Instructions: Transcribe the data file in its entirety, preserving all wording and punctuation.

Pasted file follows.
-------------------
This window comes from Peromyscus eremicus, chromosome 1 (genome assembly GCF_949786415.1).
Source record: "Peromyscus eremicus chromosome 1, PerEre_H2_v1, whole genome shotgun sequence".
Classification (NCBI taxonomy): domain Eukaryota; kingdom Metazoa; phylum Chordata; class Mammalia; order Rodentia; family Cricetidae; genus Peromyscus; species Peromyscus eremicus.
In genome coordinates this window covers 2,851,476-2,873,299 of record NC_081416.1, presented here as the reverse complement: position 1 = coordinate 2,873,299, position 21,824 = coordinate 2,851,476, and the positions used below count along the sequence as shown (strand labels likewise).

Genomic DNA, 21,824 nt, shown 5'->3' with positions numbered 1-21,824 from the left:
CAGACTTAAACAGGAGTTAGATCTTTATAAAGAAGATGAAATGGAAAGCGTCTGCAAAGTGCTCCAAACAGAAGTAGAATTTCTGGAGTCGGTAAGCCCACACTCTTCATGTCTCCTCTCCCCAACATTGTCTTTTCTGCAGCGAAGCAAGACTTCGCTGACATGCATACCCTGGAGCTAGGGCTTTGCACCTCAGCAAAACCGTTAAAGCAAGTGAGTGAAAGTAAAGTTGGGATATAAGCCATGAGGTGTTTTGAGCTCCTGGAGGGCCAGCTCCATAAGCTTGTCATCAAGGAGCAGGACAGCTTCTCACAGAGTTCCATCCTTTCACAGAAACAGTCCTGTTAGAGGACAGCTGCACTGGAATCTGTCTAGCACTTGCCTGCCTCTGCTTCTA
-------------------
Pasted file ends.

This window comes from Peromyscus eremicus, chromosome 1 (genome assembly GCF_949786415.1).
Source record: "Peromyscus eremicus chromosome 1, PerEre_H2_v1, whole genome shotgun sequence".
Classification (NCBI taxonomy): domain Eukaryota; kingdom Metazoa; phylum Chordata; class Mammalia; order Rodentia; family Cricetidae; genus Peromyscus; species Peromyscus eremicus.
In genome coordinates this window covers 2,851,476-2,873,299 of record NC_081416.1, presented here as the reverse complement: position 1 = coordinate 2,873,299, position 21,824 = coordinate 2,851,476, and the positions used below count along the sequence as shown (strand labels likewise).

Genomic DNA, 21,824 nt, shown 5'->3' with positions numbered 1-21,824 from the left:
CAGACTTAAACAGGAGTTAGATCTTTATAAAGAAGATGAAATGGAAAGCGTCTGCAAAGTGCTCCAAACAGAAGTAGAATTTCTGGAGTCGGTAAGCCCACACTCTTCATGTCTCCTCTCCCCAACATTGTCTTTTCTGCAGCGAAGCAAGACTTCGCTGACATGCATACCCTGGAGCTAGGGCTTTGCACCTCAGCAAAACCGTTAAAGCAAGTGAGTGAAAGTAAAGTTGGGATATAAGCCATGAGGTGTTTTGAGCTCCTGGAGGGCCAGCTCCATAAGCTTGTCATCAAGGAGCAGGACAGCTTCTCACAGAGTTCCATCCTTTCACAGAAACAGTCCTGTTAGAGGACAGCTGCACTGGAATCTGTCTAGCACTTGCCTGCCTCTGCTTCTA